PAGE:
We have now been in the Peak District for a few days following the Pennine Bridleway. Or at least we were until this afternoon when it suddenly stopped at a road and there were no more signs to be found. A good search on the GPS showed me that it did indeed continue, but that we first had to go along a few roads and through a town before we got back on it. Supposedly those are the bits of the bridleway that they cannot promote because they include roads, so they just choose not to mark them at all?
Dino has developed a keen sense for his width with all baggage included and is negotiating the gets superbly. Artax, on the other hand, needs to be clearly guided so that he doesn't try to damage his baggage. He has unfortunately already torn a strap off his saddle bags, so I must see about getting a replacement in the near future or try out my sewing skills and hope they work.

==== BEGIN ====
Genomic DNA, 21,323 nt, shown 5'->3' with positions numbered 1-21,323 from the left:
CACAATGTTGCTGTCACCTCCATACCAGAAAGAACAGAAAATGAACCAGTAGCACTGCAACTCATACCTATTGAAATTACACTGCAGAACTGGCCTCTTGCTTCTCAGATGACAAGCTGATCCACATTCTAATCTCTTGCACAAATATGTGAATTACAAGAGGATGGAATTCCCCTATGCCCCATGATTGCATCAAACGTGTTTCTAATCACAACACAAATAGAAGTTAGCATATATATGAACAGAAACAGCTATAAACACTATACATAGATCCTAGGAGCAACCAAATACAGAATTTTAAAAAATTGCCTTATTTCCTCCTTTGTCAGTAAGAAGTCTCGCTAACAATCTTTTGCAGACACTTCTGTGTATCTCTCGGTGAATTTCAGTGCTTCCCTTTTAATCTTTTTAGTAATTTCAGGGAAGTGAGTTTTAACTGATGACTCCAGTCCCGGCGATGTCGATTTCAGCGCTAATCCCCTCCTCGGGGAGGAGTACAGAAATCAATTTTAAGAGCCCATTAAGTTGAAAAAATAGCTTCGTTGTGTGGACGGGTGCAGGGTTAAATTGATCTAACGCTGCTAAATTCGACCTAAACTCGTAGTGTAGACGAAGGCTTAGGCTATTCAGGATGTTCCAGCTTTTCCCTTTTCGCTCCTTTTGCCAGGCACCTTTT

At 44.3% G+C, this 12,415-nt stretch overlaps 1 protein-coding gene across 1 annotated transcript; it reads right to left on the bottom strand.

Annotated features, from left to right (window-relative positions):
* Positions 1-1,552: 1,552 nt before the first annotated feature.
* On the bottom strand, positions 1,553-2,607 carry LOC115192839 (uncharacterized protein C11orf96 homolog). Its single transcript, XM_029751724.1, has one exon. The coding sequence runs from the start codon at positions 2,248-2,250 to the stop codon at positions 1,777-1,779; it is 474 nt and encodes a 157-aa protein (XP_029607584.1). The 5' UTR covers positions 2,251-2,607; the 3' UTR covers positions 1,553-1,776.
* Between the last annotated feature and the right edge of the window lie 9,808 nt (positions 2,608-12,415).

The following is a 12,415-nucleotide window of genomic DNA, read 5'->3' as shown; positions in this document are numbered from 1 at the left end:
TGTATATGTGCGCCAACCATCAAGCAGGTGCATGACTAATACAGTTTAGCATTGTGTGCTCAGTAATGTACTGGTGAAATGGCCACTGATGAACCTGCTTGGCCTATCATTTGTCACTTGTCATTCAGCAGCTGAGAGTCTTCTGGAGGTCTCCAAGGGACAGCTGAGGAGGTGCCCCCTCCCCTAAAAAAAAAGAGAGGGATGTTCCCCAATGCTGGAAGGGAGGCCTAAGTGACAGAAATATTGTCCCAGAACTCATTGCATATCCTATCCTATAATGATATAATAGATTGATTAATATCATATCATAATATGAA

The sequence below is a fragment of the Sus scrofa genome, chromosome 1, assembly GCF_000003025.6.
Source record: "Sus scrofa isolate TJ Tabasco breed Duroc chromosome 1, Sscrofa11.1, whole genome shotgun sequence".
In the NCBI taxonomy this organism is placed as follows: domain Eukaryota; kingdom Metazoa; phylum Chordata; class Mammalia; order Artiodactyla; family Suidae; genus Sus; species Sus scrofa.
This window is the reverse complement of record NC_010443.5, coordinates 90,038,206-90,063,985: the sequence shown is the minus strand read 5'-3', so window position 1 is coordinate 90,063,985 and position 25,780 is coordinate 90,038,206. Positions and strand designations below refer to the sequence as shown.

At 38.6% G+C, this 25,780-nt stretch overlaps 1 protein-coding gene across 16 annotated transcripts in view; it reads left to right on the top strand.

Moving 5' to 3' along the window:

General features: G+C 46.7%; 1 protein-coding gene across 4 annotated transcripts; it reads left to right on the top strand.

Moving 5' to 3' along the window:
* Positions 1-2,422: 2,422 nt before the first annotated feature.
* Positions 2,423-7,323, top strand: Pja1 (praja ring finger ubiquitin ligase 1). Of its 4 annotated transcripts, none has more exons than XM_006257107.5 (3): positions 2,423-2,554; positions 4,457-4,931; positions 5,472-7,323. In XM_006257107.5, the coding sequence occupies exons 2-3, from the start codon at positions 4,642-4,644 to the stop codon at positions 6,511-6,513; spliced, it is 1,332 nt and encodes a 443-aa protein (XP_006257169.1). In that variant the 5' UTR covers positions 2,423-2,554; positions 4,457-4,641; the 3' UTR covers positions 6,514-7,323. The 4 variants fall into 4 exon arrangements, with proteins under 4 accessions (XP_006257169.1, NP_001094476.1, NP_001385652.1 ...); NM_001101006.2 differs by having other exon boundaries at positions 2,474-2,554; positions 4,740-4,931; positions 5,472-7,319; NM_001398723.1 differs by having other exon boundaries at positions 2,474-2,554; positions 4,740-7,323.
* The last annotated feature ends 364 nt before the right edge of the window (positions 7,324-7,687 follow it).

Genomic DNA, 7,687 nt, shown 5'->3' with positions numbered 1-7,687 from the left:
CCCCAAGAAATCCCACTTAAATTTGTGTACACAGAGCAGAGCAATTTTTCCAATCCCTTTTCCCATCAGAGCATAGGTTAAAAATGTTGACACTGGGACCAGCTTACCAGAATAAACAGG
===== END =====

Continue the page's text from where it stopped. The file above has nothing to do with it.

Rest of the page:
The Peak District is really nice with some good paths to go along, luckily not quite as many gates in general as on the first day - though I am now walking 90%, which may be why I am not feeling them as much as I was when I had to get off and on every time something was in the way.
A few days ago, I intelligently sent part of Dino's harness that had not been needed and was just unnecessary weight - the bit to stop the saddle from slipping forward when going downhill - home with my parents... and, just imagine, with all the hills at the moment, his saddle moved horribly much yesterday. :o( Today it started off the same, so after 10km with a thick lead rope round his back and still a little movement, I decided to change pack horses. Artax got the pack saddle on for the first time and Dino got to take just the saddle and the small bags and seemed very happy while Artax didn't seem at all unhappy about having to take the pack saddle. He has got used to all sorts of crazy things in his life from pack bags to children and teenagers doing vaulting on him, so it would have been strange if he had complained.